Even with the 15.63% tariff hike to be implemented on April 1, Eskom considers its electricity tariffs to be far from cost-reflective.
To bring it to cost-reflectivity would have required a tariff jump to 150c/kilowatt hour (kWh) on average, instead of the 134c/kWh applicable from April 1, says Eskom’s general manager Regulations, Hasha Tlhotlhalemaje.
This translates to an increase of 29%.
Eskom hopes to close this gap over the next three years and energy expert Chris Yelland, MD of EE Business Intelligence, expects Eskom to gun for a further 15% increase in the average tariff in 2023.
The thinking at Eskom is that this would give it the step change it says it needs, whereafter increases would be linked to the consumer price index (CPI) .
The introduction of a carbon tax next year and the connection of more independent power producers (IPPs) selling electricity to Eskom at predetermined prices could however result in even bigger increases.
In addition, the expected large increases could be less of a solution to Eskom’s woes, experts say.
It could have a dramatic impact on Eskom’s sales volumes, as alternative sources of energy become more viable and residential, commercial, and industrial customers embrace the relaxation of regulations that makes it easier to self-generate power or buy from IPPs.
In terms of the Electricity Regulation Act an efficient operator is entitled to recover its cost plus a reasonable return through electricity tariffs.
It is therefore clear that consumers should not pay for wastage and corruption.
Eskom has been at loggerheads with energy regulator Nersa for years and its view that it has been shortchanged has been vindicated through numerous court victories. The courts have found that Nersa failed to stick to its own methodology and acted irrationally in determining Eskom’s tariffs since 2014.
The corrections following these court rulings have already resulted in the current year’s increase growing from the 5.22% Nersa earlier determined to the 15.63% as announced.
Unless Nersa succeeds with a pending appeal, there is at least a further almost R60 billion compensation that Nersa – and therefore the consumer – owes Eskom.
This relates to Nersa’s decision to subtract the three tranches of equity injections of R23 billion per year that government awarded Eskom from 2019/20 to 2021/22 period from Eskom’s allowable revenue.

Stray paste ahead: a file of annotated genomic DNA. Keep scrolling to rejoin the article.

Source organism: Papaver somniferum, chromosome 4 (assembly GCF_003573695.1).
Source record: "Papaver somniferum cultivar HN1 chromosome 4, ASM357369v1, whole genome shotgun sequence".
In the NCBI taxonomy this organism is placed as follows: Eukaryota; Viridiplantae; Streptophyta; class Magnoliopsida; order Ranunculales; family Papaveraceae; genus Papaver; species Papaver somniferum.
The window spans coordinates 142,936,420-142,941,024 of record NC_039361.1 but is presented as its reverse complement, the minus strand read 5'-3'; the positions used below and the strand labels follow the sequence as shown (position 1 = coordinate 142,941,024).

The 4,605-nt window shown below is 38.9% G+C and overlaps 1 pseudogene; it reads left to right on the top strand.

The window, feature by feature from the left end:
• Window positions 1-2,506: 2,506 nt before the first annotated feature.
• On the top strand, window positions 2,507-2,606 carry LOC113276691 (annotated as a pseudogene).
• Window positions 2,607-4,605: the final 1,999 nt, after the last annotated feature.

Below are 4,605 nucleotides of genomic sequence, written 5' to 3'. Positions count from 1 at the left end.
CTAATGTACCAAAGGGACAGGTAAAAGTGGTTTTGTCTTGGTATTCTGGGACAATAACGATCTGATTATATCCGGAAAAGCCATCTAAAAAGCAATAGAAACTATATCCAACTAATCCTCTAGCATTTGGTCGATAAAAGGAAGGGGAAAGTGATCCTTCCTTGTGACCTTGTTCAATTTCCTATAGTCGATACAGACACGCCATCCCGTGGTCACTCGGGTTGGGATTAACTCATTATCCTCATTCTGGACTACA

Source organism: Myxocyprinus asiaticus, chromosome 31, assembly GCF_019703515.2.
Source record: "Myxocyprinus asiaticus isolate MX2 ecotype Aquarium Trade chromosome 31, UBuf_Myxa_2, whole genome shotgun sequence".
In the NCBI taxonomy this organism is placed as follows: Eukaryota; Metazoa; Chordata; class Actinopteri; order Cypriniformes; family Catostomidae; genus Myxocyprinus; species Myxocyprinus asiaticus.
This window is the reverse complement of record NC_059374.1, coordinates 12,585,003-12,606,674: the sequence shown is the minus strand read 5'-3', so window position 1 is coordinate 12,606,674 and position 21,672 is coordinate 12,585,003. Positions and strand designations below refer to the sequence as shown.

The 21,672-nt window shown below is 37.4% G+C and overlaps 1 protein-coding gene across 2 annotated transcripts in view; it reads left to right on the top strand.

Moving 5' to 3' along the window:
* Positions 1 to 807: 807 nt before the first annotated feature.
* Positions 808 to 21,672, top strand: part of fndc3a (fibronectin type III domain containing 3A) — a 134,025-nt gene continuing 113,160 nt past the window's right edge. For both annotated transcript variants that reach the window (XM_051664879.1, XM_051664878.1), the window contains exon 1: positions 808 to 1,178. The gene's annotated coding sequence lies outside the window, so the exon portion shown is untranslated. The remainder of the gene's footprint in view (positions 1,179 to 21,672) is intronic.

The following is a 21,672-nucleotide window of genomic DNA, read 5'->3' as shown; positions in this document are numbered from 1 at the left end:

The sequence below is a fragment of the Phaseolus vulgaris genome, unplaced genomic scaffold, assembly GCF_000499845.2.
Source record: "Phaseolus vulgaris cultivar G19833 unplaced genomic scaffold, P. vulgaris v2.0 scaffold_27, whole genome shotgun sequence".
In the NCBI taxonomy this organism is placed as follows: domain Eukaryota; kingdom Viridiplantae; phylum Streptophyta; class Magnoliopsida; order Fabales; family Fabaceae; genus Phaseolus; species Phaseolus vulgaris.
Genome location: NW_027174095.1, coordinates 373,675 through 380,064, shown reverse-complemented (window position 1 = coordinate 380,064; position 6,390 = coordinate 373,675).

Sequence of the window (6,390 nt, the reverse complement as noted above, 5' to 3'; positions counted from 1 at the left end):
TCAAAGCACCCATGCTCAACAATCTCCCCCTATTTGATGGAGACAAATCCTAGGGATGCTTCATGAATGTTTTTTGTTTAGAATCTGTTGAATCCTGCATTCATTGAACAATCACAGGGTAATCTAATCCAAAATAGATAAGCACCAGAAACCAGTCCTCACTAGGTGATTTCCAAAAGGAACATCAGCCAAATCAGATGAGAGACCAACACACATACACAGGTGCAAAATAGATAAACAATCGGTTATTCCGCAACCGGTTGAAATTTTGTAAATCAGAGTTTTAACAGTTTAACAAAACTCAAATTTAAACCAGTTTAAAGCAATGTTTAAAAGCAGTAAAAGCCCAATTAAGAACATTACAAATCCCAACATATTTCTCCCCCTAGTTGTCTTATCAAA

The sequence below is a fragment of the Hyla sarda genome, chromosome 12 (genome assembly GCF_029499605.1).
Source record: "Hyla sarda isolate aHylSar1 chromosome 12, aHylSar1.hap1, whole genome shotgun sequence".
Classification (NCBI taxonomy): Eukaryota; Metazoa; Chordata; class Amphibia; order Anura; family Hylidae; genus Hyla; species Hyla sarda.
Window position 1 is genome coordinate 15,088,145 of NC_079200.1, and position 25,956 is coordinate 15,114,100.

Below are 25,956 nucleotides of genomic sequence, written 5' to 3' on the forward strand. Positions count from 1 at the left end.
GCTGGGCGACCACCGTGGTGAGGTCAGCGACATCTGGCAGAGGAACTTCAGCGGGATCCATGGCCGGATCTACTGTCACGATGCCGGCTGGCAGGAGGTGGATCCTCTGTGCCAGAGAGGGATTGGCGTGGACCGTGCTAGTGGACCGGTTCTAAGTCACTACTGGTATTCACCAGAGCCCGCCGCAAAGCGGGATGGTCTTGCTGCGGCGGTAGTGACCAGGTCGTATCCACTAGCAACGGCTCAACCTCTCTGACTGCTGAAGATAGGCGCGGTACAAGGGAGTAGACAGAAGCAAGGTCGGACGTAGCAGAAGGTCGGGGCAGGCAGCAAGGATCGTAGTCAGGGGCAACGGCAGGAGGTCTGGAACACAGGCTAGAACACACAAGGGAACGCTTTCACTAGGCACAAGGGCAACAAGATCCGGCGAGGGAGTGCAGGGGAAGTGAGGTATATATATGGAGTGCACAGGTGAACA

In a court settlement last week, Nersa agreed to provisionally add R10 billion of the total of R69 billion to electricity tariffs, which sealed the 15.63% increase.
Exactly what the future tariff path will be remains to be seen.
Eskom’s current tariff period ends on March 31 next year and it has not yet submitted its application for the next three years – the fifth multi-year price determination period (MYPD5).
Moneyweb has learnt that carbon tax alone, which Eskom will have to pay from January 1 next year, can add a further five percentage points to Eskom tariffs over a full financial year.
Additional IPP costs are also not included.
For 2021/22 Nersa has included R40 billion in Eskom’s allowable revenue to pay for power purchases from IPPs.
Eskom has no control over the tariffs at which it buys electricity from IPPs, as this is predetermined by the Department of Mineral Resources and Energy. These costs are simply passed through to consumers in electricity tariffs.
The amount will increase as more IPPs are expected to reach commercial operations and further add to the 150c/kWh Eskom says it needs to be sustainable.
At the presentation of its annual results for 2019/20 Eskom showed how its sales had dropped since 2015 – in stark contrast with its sharp increase in revenue.
Yelland says the expected sharp increases will only accelerate the reduction in Eskom’s sales volumes.
A view that increasing tariffs can solve all Eskom’s problems is therefore too simplistic, he says.
Customers across the board will increasingly look for alternatives.
Nersa’s electricity subcommittee has recently recommended the approval of a licence for Gold Fields to construct its own 40 megawatt (MW) generation plant and many of Eskom’s other large power users will follow, Yelland says.
Own-generation licence threshold
Municipalities have been given the green light for own generation and direct power purchases, and in his State of the Nation Address President Cyril Ramaphosa announced that the threshold of 1MW for the onerous licensing of generation plants will be lifted.
If industry’s call to lift it to 50MW succeeds, it could result in 5 000MW of new generation capacity independent of Eskom, recent research shows.
Yelland says Eskom has no option but to downscale generation and completely reinvent its business.
Forced to look for alternatives
David Mertens of the Association of South African Chambers says the 15.63% increase is already a huge shock to business. He agrees that this and further increases will force consumers to look for alternatives and will be counterproductive for Eskom.
Mertens expects a reduction of around 5% in sales volumes but says large power users will have to determine if they can really become independent at a cost lower than that of Eskom’s power.
He warns though that if Eskom’s power supply remain unreliable, even cost barriers may not be enough for customers to remain reliant on Eskom, as security of supply is paramount for them.